Nonprofit corporate finance deals with the funding sources, the fund-raising strategies, the capitalization structures of a nonprofit organization, and the tools or procedures used to make financial resource allocation decisions. The goal of nonprofit corporate finance should be to ensure that an organization is on a path for financial sustainability.

Fiscal Year

A fiscal year is a period that sets the beginning and the end of the annual budget and financial statements of an organization or a company. A fiscal year is different from a calendar year. A calendar year typically starts on January 1 and ends on December 31. However, a fiscal year is a corporation's or organization's annual period within which starts and ends a cycle of accounting transactions. Fiscal years will vary according to the constitution or bylaws of an organization. For example, an organization may decide to run a fiscal year based on the calendar year, thus having a fiscal year that starts on January 1 and ends on December 31. Another organization may decide to start its fiscal year on July 1 and end it on June 30. The board of another organization may adopt October 1 to September 30 or April 1 to March 31 as the fiscal year of their organization. Various factors may influence the adoption of a fiscal year by an organization. For example, an organization may adopt the fiscal year of its first or major funder. Another organization may adopt its country's or nation-state's fiscal year in order to facilitate accounting activities. In most cases, organizations adopt either the calendar or the fiscal year of a country. Table 8.1 presents a sample of fiscal years for selected countries.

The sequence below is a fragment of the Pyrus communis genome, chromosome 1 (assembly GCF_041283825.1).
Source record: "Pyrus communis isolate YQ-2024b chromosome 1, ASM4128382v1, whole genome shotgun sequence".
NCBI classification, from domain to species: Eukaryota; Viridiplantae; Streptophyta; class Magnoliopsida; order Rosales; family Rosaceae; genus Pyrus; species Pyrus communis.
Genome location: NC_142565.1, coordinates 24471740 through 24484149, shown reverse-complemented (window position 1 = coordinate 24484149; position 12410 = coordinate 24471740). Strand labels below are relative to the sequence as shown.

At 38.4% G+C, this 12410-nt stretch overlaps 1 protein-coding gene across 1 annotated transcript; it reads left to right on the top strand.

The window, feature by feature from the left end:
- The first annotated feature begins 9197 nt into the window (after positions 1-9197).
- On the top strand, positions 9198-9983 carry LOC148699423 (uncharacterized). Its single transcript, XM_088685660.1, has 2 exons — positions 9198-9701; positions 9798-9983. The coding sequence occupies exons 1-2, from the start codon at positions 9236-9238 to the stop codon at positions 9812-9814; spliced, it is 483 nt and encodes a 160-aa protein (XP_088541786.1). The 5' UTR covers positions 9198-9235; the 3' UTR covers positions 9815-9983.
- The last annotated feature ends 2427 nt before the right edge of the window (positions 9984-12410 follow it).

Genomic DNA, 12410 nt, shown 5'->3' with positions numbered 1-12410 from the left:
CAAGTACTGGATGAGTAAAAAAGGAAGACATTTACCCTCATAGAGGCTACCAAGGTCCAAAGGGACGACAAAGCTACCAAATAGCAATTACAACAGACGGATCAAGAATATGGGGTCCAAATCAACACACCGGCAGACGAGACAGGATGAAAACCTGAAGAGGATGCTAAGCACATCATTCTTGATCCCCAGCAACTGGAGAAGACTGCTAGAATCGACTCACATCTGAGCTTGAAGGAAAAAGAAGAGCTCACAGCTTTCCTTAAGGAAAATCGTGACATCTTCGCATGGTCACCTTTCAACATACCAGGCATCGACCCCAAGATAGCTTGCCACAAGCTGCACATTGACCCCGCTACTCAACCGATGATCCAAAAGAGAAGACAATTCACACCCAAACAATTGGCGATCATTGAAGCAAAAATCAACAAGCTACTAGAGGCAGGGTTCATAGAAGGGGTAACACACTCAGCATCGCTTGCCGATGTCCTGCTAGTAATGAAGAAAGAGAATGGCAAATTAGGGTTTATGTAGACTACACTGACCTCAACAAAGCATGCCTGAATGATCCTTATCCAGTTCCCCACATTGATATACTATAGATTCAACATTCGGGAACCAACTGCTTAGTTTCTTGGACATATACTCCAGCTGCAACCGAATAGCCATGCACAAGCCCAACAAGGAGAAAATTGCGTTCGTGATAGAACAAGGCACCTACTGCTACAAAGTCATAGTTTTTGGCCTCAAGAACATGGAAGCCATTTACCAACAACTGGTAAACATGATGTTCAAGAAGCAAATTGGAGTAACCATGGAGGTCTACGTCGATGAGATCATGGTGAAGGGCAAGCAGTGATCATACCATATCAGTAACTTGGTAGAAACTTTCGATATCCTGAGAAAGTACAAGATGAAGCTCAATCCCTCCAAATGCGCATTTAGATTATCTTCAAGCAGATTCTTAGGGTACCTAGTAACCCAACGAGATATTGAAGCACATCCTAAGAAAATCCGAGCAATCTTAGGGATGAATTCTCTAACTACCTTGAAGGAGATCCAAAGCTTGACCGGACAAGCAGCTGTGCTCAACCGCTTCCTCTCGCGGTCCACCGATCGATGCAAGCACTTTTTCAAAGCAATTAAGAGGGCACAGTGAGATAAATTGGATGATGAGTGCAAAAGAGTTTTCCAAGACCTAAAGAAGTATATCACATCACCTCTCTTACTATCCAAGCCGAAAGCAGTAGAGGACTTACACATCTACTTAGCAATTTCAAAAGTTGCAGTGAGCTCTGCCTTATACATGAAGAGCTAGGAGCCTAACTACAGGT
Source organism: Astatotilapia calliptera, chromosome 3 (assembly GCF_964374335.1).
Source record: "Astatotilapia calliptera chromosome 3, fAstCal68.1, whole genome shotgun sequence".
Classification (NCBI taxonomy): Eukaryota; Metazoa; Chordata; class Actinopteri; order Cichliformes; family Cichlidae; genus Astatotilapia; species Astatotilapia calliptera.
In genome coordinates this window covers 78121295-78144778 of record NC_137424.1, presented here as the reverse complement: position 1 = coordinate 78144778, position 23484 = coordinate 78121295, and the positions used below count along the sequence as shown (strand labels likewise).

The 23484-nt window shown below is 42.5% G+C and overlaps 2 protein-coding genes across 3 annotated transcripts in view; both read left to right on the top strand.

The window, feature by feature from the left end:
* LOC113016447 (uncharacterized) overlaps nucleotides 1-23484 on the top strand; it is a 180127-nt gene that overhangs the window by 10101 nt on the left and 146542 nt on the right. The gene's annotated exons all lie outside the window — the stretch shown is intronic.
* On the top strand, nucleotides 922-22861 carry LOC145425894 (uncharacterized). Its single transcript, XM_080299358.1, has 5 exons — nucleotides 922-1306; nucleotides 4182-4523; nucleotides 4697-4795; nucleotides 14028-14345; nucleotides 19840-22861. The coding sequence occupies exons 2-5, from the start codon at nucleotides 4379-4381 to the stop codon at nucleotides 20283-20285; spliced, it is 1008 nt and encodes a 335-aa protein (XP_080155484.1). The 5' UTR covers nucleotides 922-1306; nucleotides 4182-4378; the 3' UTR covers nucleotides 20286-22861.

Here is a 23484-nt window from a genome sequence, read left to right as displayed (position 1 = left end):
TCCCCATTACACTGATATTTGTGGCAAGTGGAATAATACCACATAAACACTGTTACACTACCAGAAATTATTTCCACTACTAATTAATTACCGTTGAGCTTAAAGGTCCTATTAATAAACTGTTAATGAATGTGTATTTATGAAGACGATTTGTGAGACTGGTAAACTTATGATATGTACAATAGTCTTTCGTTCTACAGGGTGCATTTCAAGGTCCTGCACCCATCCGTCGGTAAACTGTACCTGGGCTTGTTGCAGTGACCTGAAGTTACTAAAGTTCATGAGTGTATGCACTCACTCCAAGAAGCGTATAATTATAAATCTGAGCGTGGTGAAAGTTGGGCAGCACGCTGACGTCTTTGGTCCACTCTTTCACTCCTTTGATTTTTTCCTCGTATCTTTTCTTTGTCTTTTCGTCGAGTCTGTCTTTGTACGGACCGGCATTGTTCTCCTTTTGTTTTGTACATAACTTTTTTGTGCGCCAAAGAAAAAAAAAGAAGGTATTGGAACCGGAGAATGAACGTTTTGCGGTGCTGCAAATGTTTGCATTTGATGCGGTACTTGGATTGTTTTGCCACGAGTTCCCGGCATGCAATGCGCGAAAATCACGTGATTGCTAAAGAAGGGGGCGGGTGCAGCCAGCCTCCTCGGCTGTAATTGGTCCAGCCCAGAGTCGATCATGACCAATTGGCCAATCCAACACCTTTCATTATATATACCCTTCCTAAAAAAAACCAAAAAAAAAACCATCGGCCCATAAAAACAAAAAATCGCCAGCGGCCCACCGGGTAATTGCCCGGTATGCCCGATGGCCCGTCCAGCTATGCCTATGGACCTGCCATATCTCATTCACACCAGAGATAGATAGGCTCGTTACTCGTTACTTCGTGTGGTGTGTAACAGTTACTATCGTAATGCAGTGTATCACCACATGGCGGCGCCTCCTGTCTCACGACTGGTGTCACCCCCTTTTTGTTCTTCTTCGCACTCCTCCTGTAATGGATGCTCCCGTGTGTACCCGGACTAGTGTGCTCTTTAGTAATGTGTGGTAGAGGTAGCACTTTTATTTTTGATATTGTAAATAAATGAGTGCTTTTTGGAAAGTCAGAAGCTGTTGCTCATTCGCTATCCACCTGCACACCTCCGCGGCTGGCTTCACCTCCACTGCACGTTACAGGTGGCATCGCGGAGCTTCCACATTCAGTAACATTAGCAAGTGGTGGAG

TABLE 8.1 Sample of Fiscal Years for Selected Countries


Start Date

End Date


July 1

June 30


April 1

March 31


January 1

December 31


January 1

December 31


October 1

September 30

Hong Kong

April 1

March 31


April 1

March 31


April 1

March 31


January 1

December 31

South Africa

April 1

March 31

United Arab Emirates

January 1

December 31

United Kingdom

April 1

March 31

United States

July 1

June 30

Sources: Australia (indexmundi.com/australia/fiscal_year.html)

Canada (fin.gc.ca/purl/afr-eng.asp)

China (indexmundi.com/china/fiscal_year.html)

France (indexmundi.com/france/fiscal_year.html)

Haiti (indexmundi.com/haiti/fiscal_year.html)

Hong Kong (indexmundi.com/hong_kong/fiscal_year.html)

India (charteredclub.com/what-is-financial-year-fiscal-year-assessment-year-in-india/)

Japan (indexmundi.com/japan/fiscal_year.htmlapan)

Russia (indexmundi.com/russia/fiscal_year.html)

South Africa (indexmundi.com/south_africa/fiscal_year.html)

United Arab Emirates (indexmundi.com/united_arab_emirates/fiscal_year.html)

United Kingdom (indexmundi.com/united_arab_emirates/fiscal_year.html)

United States (conservapedia.com/Fiscal_year)

Generally Accepted Accounting Principles

Generally accepted accounting principles (GAAP) are the standards of accounting practices related to the conventions and rules that accountants must follow when recording financial information and preparing financial statements. The GAAP are set through various documents by

- The Financial Accounting Standard Board (FASB)

- The Governmental Accounting Standard Board (GASB)

- The Public Company Accounting Oversight Board (PCAOB)